By on July 28, 2015

Volkswagen Wolfsburg

Despite slowdowns in China, Russia and Asia, Volkswagen surpassed Toyota in global auto sales by delivery in the first half of 2015, Automotive News Europe is reporting.

Volkswagen sold 5.04 million cars in the first six months of 2015, compared to 5.02 million for Toyota, according to the report. Sales were down 1.5 percent and 0.5 percent for Toyota and VW respectively.

GM was the third-largest automaker with 4.86 million vehicles.

Volkswagen capitalized on a growing European market to help offset softening Chinese sales. Passenger-vehicle sales fell for the first time in two years in China as that country’s economy responds to market volatility.

Sales slumped in South America, some Southeast Asia markets and sales in Russia have dramatically declined, the story points out.

Deliveries in North America increased by only 4.4 percent, the smallest margin since the economic recovery began in 2009.

The report is the latest in the saga of “Who Wants To Be The World’s Largest Automaker?” with VW on pace to take the crown three years before their executives forecasted. In May, it looked as if VW would take silver thanks to its ongoing leadership shuffle, but a resurgent European market may help. Meanwhile, Toyota may make up ground after a 10-percent gain in China in the first half, according to the report.

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21 Comments on “Volkswagen Surpasses Toyota in Global Auto Sales...”


  • avatar
    Volt 230

    Good news for VW techs, business will be booming in the next couple of years, lots of overtime pay!

  • avatar
    nels0300

    How can companies that build bland cars with ugly interiors or companies that build cars that are consistently at the bottom of any reliability list be the number 1 and 2 automakers on the planet?

    I own a 2014 Camry SE V6 and wanted a Jetta GLI or Golf GTI.

    Why can’t I have a VW with Toyota reliability or a Toyota as solid feeling and appealing as a VW/Audi.

    It pisses me off!

    • 0 avatar
      LeeK

      This isn’t 2003 anymore, yet the same tired “all VWs are reliability nightmares” meme won’t die. Check out Consumer Reports or True Delta’s long-term reliability statistics. VW as a brand is firmly in the middle of the pack, a tremendous improvement in quality over the past ten years.

      Queue up the inevitable horror story responses in five, four, three…

      • 0 avatar
        derekson

        Seriously. “Consistently at the bottom of any reliability list”? Have you actually *looked at* a reliability list in the past 3-5 years? No one is claiming that VW has achieved Toyota/Honda levels of reliability but they’re pretty much industry average in an industry that has massively improved overall in reliability.

    • 0 avatar
      stuki

      “Why can’t I have a VW with Toyota reliability or a Toyota as solid feeling and appealing as a VW/Audi.”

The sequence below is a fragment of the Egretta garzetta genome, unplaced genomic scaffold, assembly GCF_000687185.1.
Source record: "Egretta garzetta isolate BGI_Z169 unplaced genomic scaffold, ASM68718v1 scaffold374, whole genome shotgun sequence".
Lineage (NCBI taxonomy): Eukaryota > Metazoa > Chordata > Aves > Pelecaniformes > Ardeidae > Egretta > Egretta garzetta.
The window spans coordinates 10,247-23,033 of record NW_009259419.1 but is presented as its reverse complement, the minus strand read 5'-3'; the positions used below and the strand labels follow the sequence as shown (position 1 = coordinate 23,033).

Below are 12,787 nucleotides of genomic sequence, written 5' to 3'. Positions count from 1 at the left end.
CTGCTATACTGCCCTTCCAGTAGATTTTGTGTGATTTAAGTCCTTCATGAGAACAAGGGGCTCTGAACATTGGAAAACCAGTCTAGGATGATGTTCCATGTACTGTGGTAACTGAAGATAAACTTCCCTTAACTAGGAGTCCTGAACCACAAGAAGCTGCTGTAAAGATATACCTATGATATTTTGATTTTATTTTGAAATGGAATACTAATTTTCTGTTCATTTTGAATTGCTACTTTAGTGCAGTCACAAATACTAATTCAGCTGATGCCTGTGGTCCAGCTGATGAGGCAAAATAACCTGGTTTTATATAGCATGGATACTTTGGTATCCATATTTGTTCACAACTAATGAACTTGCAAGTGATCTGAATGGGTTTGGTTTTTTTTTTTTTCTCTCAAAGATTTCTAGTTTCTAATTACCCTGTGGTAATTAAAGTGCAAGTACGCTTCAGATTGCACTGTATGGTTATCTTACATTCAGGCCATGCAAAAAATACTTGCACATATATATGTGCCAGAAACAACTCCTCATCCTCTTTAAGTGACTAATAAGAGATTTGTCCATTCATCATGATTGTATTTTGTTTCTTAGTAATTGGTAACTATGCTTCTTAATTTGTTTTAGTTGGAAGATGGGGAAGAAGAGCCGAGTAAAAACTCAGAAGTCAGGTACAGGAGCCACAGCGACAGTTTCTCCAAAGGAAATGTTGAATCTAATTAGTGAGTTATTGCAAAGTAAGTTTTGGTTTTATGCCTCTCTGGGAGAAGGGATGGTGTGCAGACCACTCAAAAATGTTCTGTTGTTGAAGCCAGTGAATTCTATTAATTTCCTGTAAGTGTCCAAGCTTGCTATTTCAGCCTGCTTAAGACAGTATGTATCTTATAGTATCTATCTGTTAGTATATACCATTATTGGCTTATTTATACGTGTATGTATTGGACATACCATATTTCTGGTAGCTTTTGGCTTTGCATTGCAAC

You can. At Lexus prices.

      Bland is short for choosing common and well proven over new and exciting. And common and well proven is what makes for reliable.

  • avatar
    Marcus36

    Now imagine if VW had a decent market share in the US, they would have a volume many 100K’s of vehicles above Toyota and GM worldwide.

  • avatar
    APaGttH

    I kind of see the “largest car maker in the world” title as a bit pointless, and generally not a good thing.

    Everyone wants to knock the king off the mountain.

    GM became number one by not giving a f*** and it caught up with them.

    Toyota became number one than had a global recall scandal followed by an almost year long production disruption. Part two not their fault, but adds to the weight of being on top.

    Now VW has the top spot – but they sure don’t represent quality.

    This is where the avid VW army replies that replacing ignition coils every 30K miles and consuming a quart of oil every 1K miles is “normal.”

    • 0 avatar
      Land Ark

      No they’ll simply say you are living in the past and that VW has resolved all those issues for this current generation. Just like they said about the previous generation. And the generation before that.

      • 0 avatar
        Nick_515

        It’s not “normal” and it effing sucks.

        It’s also not (entirely) in the past (though to suggest that VW quality has not changed at all would be a tad disingenuous).

        It’s just the price some of us suffer in order to not drive a Toyota. You know… driving enthusiasts.

        • 0 avatar
          Noble713

          “It’s just the price some of us suffer in order to not drive a Toyota. You know… driving enthusiasts.”

          That’s funny. The bulk of the driving enthusiasts I know here in Japan drive Toyotas. Primarily the whole JZX family of RWD inline-6 drift sedans (most of which the US didn’t get), but also Supras, Celica-GT4s, and the occasional MR2, MR-S or AE86.